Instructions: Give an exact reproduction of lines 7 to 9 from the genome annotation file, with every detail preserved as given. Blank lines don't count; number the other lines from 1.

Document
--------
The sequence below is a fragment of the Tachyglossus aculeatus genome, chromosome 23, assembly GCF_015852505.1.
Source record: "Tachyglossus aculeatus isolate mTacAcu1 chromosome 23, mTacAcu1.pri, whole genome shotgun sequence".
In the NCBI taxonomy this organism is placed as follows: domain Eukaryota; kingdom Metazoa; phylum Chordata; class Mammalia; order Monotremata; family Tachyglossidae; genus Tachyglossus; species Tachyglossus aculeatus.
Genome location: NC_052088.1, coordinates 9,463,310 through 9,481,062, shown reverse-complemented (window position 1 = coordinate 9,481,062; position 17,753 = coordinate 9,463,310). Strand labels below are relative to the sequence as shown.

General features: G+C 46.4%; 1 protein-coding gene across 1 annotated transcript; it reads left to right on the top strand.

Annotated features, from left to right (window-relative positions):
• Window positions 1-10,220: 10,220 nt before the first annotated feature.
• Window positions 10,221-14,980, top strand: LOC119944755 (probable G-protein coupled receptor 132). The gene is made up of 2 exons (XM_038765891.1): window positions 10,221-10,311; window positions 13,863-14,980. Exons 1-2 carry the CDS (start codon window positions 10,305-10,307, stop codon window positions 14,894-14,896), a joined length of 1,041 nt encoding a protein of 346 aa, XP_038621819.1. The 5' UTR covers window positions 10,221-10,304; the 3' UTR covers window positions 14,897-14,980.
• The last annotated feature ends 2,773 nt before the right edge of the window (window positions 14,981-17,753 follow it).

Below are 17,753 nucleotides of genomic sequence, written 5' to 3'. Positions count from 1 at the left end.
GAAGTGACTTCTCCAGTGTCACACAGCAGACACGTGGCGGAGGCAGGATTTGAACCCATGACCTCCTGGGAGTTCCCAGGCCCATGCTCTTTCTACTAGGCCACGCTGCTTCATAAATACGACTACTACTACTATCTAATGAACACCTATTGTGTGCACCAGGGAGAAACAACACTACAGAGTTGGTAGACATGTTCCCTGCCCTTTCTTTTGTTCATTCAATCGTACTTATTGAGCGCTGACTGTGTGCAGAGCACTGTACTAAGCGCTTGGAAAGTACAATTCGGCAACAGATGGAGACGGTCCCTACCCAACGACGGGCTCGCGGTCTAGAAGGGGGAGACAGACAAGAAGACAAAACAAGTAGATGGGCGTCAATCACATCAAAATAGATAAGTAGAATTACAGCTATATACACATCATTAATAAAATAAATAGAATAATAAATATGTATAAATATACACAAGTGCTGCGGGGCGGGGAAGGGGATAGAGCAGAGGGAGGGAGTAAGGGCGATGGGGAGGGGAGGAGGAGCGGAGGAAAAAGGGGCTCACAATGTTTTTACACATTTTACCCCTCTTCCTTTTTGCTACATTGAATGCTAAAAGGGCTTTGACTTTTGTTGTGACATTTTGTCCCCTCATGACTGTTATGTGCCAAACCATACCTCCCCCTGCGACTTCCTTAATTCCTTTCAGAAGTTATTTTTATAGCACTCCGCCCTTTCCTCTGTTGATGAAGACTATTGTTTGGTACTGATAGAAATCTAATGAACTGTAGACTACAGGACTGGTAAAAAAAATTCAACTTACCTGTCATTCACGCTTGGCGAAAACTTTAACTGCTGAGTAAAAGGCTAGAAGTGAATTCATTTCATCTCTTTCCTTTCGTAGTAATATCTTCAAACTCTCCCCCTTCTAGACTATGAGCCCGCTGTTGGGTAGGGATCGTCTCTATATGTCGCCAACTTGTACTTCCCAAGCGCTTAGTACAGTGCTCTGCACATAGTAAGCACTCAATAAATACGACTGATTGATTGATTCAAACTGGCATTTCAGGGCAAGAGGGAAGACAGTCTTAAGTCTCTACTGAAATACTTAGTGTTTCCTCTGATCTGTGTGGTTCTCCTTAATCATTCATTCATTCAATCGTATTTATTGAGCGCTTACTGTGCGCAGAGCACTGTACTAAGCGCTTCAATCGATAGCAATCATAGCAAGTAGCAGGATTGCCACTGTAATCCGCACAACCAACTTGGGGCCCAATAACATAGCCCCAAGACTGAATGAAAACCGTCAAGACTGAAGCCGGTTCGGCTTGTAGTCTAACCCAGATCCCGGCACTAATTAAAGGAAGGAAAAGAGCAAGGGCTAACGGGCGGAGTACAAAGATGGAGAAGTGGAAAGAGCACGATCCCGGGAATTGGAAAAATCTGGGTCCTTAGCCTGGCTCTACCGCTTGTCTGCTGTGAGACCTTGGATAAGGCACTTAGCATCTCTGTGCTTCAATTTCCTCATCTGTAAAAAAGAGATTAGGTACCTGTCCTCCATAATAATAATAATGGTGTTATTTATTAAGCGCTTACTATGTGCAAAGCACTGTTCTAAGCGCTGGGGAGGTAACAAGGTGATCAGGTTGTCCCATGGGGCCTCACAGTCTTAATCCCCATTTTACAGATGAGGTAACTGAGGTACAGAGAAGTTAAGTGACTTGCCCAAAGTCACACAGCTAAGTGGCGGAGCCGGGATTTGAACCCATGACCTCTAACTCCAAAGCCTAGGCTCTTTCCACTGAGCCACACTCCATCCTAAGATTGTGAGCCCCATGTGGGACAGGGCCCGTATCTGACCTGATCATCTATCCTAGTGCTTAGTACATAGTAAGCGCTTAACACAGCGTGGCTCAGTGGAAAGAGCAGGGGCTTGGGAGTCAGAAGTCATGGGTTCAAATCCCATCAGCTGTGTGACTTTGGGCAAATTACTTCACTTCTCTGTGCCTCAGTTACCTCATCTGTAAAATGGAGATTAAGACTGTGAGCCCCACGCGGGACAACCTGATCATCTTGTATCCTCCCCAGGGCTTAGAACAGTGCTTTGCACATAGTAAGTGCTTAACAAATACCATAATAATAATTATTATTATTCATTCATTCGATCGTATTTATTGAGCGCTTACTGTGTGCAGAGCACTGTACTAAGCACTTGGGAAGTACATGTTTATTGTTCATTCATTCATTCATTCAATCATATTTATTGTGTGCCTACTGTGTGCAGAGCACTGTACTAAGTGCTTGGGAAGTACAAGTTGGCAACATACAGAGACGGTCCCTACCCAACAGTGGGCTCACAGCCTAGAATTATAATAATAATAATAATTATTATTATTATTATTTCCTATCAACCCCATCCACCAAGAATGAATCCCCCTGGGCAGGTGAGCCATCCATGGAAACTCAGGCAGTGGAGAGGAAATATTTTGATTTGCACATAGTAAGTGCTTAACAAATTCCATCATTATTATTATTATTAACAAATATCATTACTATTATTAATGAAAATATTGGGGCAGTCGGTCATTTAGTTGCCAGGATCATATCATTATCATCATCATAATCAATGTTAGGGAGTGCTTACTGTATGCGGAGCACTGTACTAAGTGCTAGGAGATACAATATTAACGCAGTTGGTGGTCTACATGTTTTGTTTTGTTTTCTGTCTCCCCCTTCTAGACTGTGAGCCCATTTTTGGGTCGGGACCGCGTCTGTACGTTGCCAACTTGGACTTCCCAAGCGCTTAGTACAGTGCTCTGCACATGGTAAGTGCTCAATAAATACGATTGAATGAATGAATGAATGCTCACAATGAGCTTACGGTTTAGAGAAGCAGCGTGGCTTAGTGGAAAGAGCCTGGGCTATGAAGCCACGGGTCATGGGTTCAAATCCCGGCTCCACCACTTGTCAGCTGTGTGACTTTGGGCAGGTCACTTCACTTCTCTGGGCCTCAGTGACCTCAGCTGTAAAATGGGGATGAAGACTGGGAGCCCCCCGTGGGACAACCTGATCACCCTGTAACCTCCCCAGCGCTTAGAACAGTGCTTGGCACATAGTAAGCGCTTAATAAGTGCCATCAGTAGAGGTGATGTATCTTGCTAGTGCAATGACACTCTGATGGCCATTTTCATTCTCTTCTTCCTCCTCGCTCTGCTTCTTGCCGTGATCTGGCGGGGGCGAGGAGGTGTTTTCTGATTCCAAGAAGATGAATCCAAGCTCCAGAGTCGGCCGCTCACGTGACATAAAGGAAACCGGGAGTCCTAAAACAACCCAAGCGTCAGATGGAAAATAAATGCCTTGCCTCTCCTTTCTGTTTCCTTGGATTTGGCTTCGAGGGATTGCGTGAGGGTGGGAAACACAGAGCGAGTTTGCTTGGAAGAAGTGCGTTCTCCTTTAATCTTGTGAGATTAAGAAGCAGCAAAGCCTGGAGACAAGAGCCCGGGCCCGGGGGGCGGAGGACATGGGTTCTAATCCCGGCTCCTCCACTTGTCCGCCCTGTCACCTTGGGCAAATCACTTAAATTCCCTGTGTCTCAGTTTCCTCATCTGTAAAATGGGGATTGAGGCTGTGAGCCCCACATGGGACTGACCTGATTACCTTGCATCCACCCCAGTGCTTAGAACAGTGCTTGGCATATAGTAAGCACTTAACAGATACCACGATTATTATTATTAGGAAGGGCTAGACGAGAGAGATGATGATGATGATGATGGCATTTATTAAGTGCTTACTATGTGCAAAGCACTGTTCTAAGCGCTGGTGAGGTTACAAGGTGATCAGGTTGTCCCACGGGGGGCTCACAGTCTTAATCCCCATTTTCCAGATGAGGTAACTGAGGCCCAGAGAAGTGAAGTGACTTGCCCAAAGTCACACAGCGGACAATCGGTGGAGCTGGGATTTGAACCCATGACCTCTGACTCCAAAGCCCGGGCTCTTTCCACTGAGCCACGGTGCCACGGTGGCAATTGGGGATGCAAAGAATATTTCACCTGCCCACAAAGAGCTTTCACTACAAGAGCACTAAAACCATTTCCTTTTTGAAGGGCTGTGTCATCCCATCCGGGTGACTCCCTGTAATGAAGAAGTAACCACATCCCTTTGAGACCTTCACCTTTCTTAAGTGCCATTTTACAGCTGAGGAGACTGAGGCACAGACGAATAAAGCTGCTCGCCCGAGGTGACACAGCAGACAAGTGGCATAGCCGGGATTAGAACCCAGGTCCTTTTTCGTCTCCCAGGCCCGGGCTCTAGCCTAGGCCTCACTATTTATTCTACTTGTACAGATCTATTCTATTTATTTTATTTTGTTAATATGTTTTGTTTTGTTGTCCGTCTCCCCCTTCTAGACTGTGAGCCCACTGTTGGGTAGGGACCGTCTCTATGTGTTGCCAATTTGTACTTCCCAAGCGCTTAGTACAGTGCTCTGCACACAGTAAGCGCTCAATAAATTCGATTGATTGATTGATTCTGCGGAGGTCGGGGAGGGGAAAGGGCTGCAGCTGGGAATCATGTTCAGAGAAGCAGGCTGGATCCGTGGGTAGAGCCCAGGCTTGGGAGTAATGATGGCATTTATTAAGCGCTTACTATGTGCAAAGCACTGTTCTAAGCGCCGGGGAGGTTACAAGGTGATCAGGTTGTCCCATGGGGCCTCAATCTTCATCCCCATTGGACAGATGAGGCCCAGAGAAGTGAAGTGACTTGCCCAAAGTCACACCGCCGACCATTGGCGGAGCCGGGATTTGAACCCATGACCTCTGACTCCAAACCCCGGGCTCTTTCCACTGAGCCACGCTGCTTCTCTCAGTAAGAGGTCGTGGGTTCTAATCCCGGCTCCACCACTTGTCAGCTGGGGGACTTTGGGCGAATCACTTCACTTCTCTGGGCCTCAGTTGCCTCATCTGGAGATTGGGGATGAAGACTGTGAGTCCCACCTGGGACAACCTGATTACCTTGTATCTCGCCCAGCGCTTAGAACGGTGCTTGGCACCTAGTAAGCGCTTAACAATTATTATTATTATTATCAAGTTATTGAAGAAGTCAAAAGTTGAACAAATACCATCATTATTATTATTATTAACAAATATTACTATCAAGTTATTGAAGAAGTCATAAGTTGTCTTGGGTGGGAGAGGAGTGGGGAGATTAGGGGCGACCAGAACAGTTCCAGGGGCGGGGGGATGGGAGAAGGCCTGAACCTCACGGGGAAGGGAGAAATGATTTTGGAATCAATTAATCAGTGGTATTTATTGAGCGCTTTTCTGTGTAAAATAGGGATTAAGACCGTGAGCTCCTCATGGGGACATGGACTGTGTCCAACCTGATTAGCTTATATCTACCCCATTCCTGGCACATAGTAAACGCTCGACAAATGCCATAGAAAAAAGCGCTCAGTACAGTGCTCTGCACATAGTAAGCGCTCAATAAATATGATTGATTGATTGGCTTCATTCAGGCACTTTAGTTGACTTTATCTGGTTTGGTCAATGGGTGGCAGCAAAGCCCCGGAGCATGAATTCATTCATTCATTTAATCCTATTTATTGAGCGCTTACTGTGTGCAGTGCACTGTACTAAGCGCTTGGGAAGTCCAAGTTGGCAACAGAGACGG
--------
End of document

• Window positions 1-10,220: 10,220 nt before the first annotated feature.
• Window positions 10,221-14,980, top strand: LOC119944755 (probable G-protein coupled receptor 132). The gene is made up of 2 exons (XM_038765891.1): window positions 10,221-10,311; window positions 13,863-14,980. Exons 1-2 carry the CDS (start codon window positions 10,305-10,307, stop codon window positions 14,894-14,896), a joined length of 1,041 nt encoding a protein of 346 aa, XP_038621819.1. The 5' UTR covers window positions 10,221-10,304; the 3' UTR covers window positions 14,897-14,980.
• The last annotated feature ends 2,773 nt before the right edge of the window (window positions 14,981-17,753 follow it).